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the great works of Nitocris. See Herodotus, lib. i,
Like hurricanes from the south, for devastation It is coming from the desert, from the terrible country. Verse 2. _“ the treacherous dealer-spoileth.” This is a declaration of the crimes which brought the judgment upon Babylon. Or thus, in a different sense ; The treacherous dealer is repaid with treachery, the spoiler is
spoiled. The treachery here seems to denote only military stratagem, which was employed in the reduction of Babylon, but no other fraud.
But perhaps the public translation is to be preferred. Verse 4. _“the night of my pleasure"- 903 na
. It may be supposed that the prophet in his vision made one of the company at the royal banquet, and, as a partaker of that festivity, he calls that evening the evening of his pleasure. But the word 90s, as a noun, properly denotes either the evening or the morning breeze: hence the dawn of day; hence the season of the morning sleep; which, for the refreshment it affords, is a season desired and liked by every man. Thus the words may be
expounded without reference to Belshazzar's feast. “ The sweet season that I longed for of the morning sleep, he (i.e. God) hath changed into horror by the scene of misery represented to my imagination."
Verse 5. “ Prepare the table,” &c. This 5th verse describes the revelling in Babylon the night that the town was taken. The prophet in his trance is present upon the spot; he has the whole scene before him, the feast, and the sudden irruption of the enemy. The suddenness of the thing is wonder. fully expressed by the sudden turn of the discourse from the description of the royal banquet, to an alarm addressed by the prophet to the Babylonian chiefs. The idiom of the original may be imitated in the Latin language, but cannot be preserved in
• Ornare mensam ; ponere custodias; edere; potare; surgite principes; ungite scuta.' That these last words are an alarm to the Babylonians, not a call to the enemy, may be presumed, I think, from the mention of the shield only, the defensive wea. pon.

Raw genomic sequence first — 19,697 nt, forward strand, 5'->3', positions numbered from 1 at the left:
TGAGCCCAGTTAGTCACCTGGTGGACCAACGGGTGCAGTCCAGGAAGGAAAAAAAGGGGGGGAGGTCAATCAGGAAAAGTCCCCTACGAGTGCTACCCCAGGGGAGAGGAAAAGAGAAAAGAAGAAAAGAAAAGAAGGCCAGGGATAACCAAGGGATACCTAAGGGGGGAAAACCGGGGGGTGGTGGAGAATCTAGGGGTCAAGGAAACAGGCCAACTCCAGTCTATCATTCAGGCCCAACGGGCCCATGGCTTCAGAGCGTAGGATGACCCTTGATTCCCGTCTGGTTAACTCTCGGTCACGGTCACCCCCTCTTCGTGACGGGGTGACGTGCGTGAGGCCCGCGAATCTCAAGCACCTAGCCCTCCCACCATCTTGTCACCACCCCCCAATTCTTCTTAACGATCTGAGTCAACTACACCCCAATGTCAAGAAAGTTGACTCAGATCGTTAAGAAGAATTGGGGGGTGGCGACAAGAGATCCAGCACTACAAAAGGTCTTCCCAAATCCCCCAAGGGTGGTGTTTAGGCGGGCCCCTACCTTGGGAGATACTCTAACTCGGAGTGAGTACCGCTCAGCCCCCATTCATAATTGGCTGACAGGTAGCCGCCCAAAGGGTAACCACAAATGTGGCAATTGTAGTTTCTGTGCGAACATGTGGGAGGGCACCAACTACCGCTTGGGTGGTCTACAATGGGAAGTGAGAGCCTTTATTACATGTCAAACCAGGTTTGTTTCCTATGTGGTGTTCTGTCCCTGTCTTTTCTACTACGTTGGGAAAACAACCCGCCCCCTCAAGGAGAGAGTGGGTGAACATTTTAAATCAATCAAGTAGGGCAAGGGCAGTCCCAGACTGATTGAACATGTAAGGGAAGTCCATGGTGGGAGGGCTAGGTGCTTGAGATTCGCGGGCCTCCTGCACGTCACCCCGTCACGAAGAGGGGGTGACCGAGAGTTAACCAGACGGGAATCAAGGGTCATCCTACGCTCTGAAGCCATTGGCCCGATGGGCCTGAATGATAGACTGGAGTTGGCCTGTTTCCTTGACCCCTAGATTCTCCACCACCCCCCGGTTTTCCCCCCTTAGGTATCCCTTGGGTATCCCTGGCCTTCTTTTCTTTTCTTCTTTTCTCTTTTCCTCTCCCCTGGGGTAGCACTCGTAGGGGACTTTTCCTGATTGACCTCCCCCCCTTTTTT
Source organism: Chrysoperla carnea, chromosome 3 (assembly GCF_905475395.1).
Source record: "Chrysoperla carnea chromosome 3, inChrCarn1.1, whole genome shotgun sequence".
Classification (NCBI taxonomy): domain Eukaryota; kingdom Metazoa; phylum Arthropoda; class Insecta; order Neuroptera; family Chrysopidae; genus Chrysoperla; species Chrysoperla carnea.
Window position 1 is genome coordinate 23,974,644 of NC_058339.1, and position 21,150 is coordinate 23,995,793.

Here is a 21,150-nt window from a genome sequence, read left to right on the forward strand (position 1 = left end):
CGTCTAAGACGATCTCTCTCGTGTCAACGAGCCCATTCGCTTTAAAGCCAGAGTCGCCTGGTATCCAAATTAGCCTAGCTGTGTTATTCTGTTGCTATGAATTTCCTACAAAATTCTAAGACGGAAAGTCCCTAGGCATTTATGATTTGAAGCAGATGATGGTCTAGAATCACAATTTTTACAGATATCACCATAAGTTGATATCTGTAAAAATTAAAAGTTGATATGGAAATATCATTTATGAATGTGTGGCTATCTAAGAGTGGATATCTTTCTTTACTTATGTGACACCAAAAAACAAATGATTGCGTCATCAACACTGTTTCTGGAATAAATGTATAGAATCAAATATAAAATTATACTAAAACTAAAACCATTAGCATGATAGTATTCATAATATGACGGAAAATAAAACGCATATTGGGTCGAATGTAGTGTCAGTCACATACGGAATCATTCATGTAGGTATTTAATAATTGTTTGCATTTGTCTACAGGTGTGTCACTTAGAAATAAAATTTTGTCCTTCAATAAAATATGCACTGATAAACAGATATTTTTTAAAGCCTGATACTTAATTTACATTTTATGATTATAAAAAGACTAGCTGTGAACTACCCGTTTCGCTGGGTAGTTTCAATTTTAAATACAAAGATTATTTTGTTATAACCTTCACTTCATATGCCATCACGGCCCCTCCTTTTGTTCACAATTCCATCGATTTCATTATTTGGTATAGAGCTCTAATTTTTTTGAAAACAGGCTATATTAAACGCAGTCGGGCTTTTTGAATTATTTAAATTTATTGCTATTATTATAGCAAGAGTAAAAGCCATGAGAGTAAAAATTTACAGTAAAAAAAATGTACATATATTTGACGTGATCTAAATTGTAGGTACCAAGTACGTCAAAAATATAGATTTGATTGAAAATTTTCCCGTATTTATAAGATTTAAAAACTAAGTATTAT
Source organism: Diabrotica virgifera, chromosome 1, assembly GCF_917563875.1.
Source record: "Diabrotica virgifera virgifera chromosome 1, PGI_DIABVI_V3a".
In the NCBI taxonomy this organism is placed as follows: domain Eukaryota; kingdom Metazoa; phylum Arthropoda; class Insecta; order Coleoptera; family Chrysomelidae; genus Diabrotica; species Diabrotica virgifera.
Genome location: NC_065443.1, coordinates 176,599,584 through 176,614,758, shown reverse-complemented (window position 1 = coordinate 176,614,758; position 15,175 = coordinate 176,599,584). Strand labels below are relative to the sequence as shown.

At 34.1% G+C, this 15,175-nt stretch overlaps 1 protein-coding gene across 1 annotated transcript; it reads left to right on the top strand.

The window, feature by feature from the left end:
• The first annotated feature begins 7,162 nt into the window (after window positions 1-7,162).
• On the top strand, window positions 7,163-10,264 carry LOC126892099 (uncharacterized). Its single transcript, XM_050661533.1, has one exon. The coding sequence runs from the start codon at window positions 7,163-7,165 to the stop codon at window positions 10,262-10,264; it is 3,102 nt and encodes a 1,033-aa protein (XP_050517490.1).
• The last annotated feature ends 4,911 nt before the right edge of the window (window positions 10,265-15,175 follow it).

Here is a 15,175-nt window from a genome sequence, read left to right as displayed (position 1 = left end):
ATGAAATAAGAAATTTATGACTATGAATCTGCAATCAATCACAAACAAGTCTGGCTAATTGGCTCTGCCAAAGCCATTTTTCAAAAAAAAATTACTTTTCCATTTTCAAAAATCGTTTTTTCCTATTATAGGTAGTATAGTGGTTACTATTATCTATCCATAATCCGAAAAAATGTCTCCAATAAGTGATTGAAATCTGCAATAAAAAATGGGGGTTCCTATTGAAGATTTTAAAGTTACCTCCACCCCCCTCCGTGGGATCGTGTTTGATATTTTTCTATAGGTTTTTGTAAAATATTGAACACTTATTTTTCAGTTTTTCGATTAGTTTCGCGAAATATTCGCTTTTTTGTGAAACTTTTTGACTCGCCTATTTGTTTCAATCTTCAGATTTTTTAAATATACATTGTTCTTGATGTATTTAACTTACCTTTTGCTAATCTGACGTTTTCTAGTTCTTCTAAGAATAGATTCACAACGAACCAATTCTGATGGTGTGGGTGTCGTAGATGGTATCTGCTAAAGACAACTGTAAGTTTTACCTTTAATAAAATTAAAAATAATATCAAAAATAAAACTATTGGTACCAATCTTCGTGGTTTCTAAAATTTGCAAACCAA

Verse 6, _" Go, set a watchman" It appears from the 10th verse that the prophet himself was the watchman; therefore I cannot think that this
passage is rightly rendered as a command to the prophet to set a watchman.
Verse 7. “ a chariot with a couple of horsemen;" literally, as I think, “ one riding a pair of postilions.” YUND. is so often joined with chariots in the Old Testament, that I am apt to think that the military cars of the east, with which the Jews were acquainted, in the earliest times were not of the form which was afterwards in use among the Greeks and the people of Asia Minor, (who certainly used cars driven by a charioteer seated on a box, or in the car). I imagine that these more antient cars were driven by men riding on the beasts that drew them; and that DVI Dy is a phrase for such a car.* The passage may be rendered more literally in Latin than in English. Videt [quendam] vectum binis equitibus; vectum asino, vectum camelo. The last clause affirms that the car was drawn by a pair of different beasts.t
* Whether such cars were ever actually in use or no, which, upon further consideration, seems very improbable, such evidently was the car of the prophetic vision.
+ Some commentators have imagined that the D'vi opy alludes only to the order in which Cyrus's cavalry advanced to
Verse 8. -" a lion." ” “Leo, quod brevissimas habet palpebras, unde etiam dormiens vigilare videtur, symbolum est vigilantis excubitoris; soletque adpingi valvis templorum et palatiorum, quasi vigil et custos loci," inquit Horus Apollo. Tirinus apud Poole. A comma should certainly be placed after the first
, makes a distinct clause, in which the verb substantive in the first person is understood. The passage, I think, might receive emendation by a transposition of two words, which would stand better in the next clause than in this. The passage
at present stands thus;
, with the preceding words after ,אנוכי
ויקרא אריה על מצפה ארני אנכי עמד תמיר יומם ועל משמרתי אנכי נצב כל הלילות :
: By transposition I would arrange it thus;
ויקרא אריה אדוני אנכי על מצפה עמר, תמיד יומם יעל משמרתי אנכי נצב כל הלילות :
march up the dry bed of the river. See Cyropæd. p. 524, Hutchinson. But the 9th verse evidently describes one man somehow or other drawn by the pair.
Verse 9. “ And behold,” &c. In the preceding verse the prophet recited what the watchman said
; now he proceeds in the description of what the watchman sees. In the middle of the verse“ he answered,” he recites again what the watchman says in consequence of what he had further seen: all along speaking of the watchman as a third
perIn the 10th verse he discovers that he is himself the watchman.
Verse 10. “O my thrashing." O nation of the Jews, thou object (not of my discipline, for the prophet certainly speaks in his own person), but of my unremitted pains and solicitude; the object upon which my labour in the prophetic ministry is bestowed.
The translation of the whole is thus :
THE BURTHEN OF THE MARSH.
1 Like the sweeping-whirlwinds in the south, For devastation from the desert it cometh, from
the dreaded land!
2 A grievous vision is set before me!
That perfidious dealeth perfidiously, and that spoiler spoileth :